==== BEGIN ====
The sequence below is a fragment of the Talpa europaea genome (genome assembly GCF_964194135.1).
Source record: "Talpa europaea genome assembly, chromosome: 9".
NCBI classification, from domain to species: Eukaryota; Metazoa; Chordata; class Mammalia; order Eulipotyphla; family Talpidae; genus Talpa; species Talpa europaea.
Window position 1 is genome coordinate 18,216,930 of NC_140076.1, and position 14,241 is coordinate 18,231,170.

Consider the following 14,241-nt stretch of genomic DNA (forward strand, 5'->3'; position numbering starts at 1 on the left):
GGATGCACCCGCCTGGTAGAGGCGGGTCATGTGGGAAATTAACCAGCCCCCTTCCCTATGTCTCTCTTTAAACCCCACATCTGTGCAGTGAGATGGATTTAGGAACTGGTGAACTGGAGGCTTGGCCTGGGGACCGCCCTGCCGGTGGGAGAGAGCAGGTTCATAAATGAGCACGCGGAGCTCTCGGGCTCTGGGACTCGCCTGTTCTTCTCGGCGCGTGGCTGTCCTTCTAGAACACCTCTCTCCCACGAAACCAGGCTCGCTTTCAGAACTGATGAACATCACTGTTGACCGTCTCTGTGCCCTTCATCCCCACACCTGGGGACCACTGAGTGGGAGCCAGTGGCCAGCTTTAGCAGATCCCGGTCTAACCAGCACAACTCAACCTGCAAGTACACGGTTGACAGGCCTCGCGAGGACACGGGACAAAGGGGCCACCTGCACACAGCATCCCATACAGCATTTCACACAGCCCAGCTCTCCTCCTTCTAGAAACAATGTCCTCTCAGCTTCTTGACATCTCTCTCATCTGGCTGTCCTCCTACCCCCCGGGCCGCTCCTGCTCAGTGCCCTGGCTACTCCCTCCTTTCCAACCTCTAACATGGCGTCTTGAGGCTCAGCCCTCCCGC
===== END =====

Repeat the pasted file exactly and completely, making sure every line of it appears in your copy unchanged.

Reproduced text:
The sequence below is a fragment of the Talpa europaea genome (genome assembly GCF_964194135.1).
Source record: "Talpa europaea genome assembly, chromosome: 9".
NCBI classification, from domain to species: Eukaryota; Metazoa; Chordata; class Mammalia; order Eulipotyphla; family Talpidae; genus Talpa; species Talpa europaea.
Window position 1 is genome coordinate 18,216,930 of NC_140076.1, and position 14,241 is coordinate 18,231,170.

Consider the following 14,241-nt stretch of genomic DNA (forward strand, 5'->3'; position numbering starts at 1 on the left):
GGATGCACCCGCCTGGTAGAGGCGGGTCATGTGGGAAATTAACCAGCCCCCTTCCCTATGTCTCTCTTTAAACCCCACATCTGTGCAGTGAGATGGATTTAGGAACTGGTGAACTGGAGGCTTGGCCTGGGGACCGCCCTGCCGGTGGGAGAGAGCAGGTTCATAAATGAGCACGCGGAGCTCTCGGGCTCTGGGACTCGCCTGTTCTTCTCGGCGCGTGGCTGTCCTTCTAGAACACCTCTCTCCCACGAAACCAGGCTCGCTTTCAGAACTGATGAACATCACTGTTGACCGTCTCTGTGCCCTTCATCCCCACACCTGGGGACCACTGAGTGGGAGCCAGTGGCCAGCTTTAGCAGATCCCGGTCTAACCAGCACAACTCAACCTGCAAGTACACGGTTGACAGGCCTCGCGAGGACACGGGACAAAGGGGCCACCTGCACACAGCATCCCATACAGCATTTCACACAGCCCAGCTCTCCTCCTTCTAGAAACAATGTCCTCTCAGCTTCTTGACATCTCTCTCATCTGGCTGTCCTCCTACCCCCCGGGCCGCTCCTGCTCAGTGCCCTGGCTACTCCCTCCTTTCCAACCTCTAACATGGCGTCTTGAGGCTCAGCCCTCCCGC